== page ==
This issue goes above and beyond just having ties to the Marvel Universe, the aspects in which Nadia’s personal history intersects with other characters leaves so many plot threads of this comic wide open for further exploration. While this is unquestionably a great debut issue, the series is lacking a villain as charming or cunning as Nadia Pym, making me slightly worried that the comic won’t be able to sustain such an infectious optimism that potentially be overtaken with nonsensical or boring plotting. One final criticism about the comic is that there are a ton of series being published by Marvel fulfilling a similar itch All-New Wolverine, Hawkeye, Hulk, Patsy Walker: Hellcat! and more feature female heroes striking it own their own and at some point Marvel is going to be publishing too many of these comics in a similar vein.

You are not going to want to skip out on Nadia Pym’s Marvel Universe debut! This issue is loaded with charming guest stars, gorgeous artwork and even a nice dose of intrigue baked into Pym’s past as the series seems dedicated to exploring the Pym family at some point. While this comic is similar to many charming Marvel solo books, Pym’s personality and Charretier’s incredible illustrations will leave you intoxicated.

Verdict: Buy. Highest possible recommendation. Buy it twice.

usavengers-coverU.S.Avengers #1

Writer: Al Ewing
Artist: Paco Medina
Inker: Juan Vlasco
Colors: Jesus Aburtov
Letters: VC’s Chris Eliopoulos

I’m going to be honest, the latest volume of New Avengers just didn’t click for me. I loved what was happening in the series with loads of obscure Marvel heroes and a big battle foreshadowed with the villainous Maker, but the series previous artist and immense level of dialogue made it too difficult for me to invest in the comic.

Up is down, right is left, the U.S.Avengers debut has a restrained Al Ewing script armed with the impossibly beautiful pencils of Paco Medina. This series unites the Contest of Champions creative team to continue to do great things. Robert Decosta is a hero armed with decades of continuity heavily influenced by recent Marvel events that make him a really dense Marvel hero, yet Ewing provides readers with a perfect entry point into the character making him a very rich but very sympathetic superhero socialite.

The process continues with talking head pieces from several characters that Ewing actually created in the previous volume of the series. The most recent volume of New Avengers was packed with lasting continuity shifts that Ewing explains with brisk exposition. This is also where Medina comes in with beautifully drawn exposition scenes. The artist picks just the right camera angle to make a talking head scene dramatic, infusing those moments with awe-inspiring layouts proving that Medina is a honed professional deserving of greater recognition from the comics community as a whole.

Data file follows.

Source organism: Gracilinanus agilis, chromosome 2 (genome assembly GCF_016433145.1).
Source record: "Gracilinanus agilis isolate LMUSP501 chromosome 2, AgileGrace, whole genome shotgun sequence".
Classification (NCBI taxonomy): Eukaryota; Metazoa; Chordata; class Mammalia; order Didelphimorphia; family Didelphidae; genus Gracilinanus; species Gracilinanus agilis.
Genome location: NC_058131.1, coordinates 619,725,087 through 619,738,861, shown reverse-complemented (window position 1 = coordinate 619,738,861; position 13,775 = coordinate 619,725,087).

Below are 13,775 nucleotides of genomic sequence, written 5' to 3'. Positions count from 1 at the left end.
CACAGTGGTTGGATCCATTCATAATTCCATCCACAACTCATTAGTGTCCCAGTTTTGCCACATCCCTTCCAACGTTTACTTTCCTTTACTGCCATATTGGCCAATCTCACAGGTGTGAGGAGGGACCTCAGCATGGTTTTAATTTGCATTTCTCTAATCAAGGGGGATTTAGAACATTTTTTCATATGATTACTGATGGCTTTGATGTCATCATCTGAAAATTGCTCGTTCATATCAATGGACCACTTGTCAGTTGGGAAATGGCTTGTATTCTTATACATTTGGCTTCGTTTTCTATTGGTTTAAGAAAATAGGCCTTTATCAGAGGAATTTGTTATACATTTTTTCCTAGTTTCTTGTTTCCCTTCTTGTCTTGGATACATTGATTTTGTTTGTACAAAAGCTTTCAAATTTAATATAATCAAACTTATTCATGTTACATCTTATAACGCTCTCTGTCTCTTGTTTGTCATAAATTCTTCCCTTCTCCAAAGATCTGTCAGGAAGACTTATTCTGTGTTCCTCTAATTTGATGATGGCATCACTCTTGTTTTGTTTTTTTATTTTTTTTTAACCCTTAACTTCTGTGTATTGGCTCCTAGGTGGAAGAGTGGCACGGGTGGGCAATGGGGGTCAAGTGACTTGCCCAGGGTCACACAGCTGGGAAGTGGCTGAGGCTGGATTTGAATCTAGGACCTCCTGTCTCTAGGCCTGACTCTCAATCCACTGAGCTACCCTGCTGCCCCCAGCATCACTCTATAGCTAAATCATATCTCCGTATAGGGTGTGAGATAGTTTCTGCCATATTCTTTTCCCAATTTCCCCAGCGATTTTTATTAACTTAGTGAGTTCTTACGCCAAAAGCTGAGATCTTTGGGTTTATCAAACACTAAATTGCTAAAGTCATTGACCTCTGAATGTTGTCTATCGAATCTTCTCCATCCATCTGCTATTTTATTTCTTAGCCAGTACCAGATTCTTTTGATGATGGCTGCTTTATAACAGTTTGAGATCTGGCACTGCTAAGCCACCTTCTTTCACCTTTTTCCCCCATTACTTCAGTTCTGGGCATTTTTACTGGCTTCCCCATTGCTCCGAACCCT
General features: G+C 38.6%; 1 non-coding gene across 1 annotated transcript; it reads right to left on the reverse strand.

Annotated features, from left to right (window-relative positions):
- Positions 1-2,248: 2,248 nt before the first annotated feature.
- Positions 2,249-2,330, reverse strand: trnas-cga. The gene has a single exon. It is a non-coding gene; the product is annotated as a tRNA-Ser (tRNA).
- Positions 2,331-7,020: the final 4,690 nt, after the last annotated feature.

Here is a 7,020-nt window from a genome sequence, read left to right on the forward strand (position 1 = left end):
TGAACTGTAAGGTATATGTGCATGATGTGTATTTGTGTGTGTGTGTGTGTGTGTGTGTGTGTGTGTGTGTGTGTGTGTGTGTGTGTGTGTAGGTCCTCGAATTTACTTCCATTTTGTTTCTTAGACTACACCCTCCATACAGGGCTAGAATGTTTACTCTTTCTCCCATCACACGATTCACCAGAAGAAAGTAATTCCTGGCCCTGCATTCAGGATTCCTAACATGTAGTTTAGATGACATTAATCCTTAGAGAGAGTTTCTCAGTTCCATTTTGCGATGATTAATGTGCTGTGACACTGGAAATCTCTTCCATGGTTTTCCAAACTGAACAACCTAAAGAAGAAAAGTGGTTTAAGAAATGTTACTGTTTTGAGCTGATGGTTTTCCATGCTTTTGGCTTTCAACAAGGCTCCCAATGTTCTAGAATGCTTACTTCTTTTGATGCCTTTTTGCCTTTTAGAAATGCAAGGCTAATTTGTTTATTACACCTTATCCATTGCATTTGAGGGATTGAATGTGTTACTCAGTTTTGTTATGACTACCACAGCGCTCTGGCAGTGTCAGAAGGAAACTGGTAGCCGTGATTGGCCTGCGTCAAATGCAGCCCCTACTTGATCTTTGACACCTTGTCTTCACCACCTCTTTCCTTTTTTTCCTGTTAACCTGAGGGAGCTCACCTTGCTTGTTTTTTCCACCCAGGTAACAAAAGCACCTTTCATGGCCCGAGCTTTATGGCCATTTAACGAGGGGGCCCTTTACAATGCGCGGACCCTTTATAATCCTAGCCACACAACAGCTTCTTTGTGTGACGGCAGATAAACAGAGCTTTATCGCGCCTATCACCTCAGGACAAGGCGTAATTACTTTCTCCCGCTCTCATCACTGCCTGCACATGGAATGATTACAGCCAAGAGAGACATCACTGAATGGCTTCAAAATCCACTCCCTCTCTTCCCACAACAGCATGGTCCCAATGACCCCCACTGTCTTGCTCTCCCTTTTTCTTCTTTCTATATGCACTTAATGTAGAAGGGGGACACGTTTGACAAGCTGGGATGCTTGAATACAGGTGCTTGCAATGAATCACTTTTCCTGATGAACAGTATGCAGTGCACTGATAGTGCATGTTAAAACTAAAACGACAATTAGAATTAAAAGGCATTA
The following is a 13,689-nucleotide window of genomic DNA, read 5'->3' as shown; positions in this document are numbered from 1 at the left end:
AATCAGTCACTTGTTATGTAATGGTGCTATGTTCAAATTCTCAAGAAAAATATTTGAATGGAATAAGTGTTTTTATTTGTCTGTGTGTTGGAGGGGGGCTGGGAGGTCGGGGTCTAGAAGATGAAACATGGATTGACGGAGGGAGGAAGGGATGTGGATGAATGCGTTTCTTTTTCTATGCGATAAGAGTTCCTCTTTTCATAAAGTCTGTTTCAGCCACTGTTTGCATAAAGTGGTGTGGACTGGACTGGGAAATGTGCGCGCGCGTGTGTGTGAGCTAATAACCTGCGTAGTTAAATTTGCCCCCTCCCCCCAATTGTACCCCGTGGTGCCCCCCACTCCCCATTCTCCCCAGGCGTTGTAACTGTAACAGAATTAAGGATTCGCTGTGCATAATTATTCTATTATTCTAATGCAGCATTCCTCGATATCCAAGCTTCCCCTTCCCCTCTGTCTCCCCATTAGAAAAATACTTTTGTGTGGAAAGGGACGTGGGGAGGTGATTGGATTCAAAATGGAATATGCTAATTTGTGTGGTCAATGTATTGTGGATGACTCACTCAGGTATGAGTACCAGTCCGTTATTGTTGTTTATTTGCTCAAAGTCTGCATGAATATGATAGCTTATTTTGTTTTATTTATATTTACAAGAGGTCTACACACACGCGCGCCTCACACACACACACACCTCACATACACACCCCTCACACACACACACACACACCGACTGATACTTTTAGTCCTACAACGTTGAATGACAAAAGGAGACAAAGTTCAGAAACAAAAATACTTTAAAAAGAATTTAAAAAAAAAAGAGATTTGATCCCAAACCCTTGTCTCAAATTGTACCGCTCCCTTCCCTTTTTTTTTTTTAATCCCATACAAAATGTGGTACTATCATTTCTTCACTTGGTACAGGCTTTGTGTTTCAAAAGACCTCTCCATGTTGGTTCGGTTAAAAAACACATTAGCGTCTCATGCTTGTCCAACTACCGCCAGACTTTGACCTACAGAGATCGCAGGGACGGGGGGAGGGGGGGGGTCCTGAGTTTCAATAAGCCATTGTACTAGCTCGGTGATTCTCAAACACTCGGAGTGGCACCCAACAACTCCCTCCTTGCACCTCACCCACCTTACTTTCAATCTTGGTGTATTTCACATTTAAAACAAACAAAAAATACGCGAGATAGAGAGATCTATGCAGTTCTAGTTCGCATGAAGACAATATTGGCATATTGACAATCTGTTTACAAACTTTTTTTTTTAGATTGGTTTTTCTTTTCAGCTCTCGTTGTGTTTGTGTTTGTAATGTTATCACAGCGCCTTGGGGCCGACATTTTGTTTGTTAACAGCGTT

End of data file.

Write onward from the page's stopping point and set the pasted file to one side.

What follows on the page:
This cast is huge and it’s impossible to feel like any one reader is really getting handle on each new hero especially without the background of New Avengers to guide this series forward. This is a really special debut issue loaded with great characterization, but Ewing will need to stay this focused to continue welcoming new readers in the dense world of U.S.Avengers, further cementing why this impossible status quo shift was needed in the first place.

There’s not enough ground in this review to cover each character, but the intrigue utilized by Ewing at the end of the issue to debut a (seemingly) new villain for the team to go up against sells this issue. And, AS IF THAT WEREN’T ENOUGH, Ewing sticks the landing with a tease for future issues that promises endless fun in 2017 from U.S.Avengers.

Verdict: Buy. Give this one a shot, you won’t be sorry.

Whew, what great week. Next week we’re catching up with The Mighty Thor #15 for the debut of the Asgard Shi’ar War! We’ll head back to the world of Inhumans of X-Men to catch additional wartime developments and see what all the fuss is about this smooch in Spider-Man #11! I’ll see you in seven!


  1. Coudln’t disagree more about Wasp. She speaks so much that she ruins all actions sequences in the book, way more than Deadpool. She represents for me the annoying kind of happy, not the good kind of happy.

  2. ” a ton of series being published by Marvel fulfilling a similar itch All-New Wolverine, Hawkeye, Hulk, Patsy Walker: Hellcat! and more feature female heroes striking it own their own”

    I think this point is unfair. You’re ignoring the depth and problems each character is going through and instead, lumping them together as “the female heroes”. What Hulk is dealing with (trauma) is hardly the same as what Patsy Walker is handling.

    I agree with Emmanuel, Wasp herself talked too much and was overconfident and we never learn why. She’s a character with no inner conflict, she’s all happy all the time. It’s boring.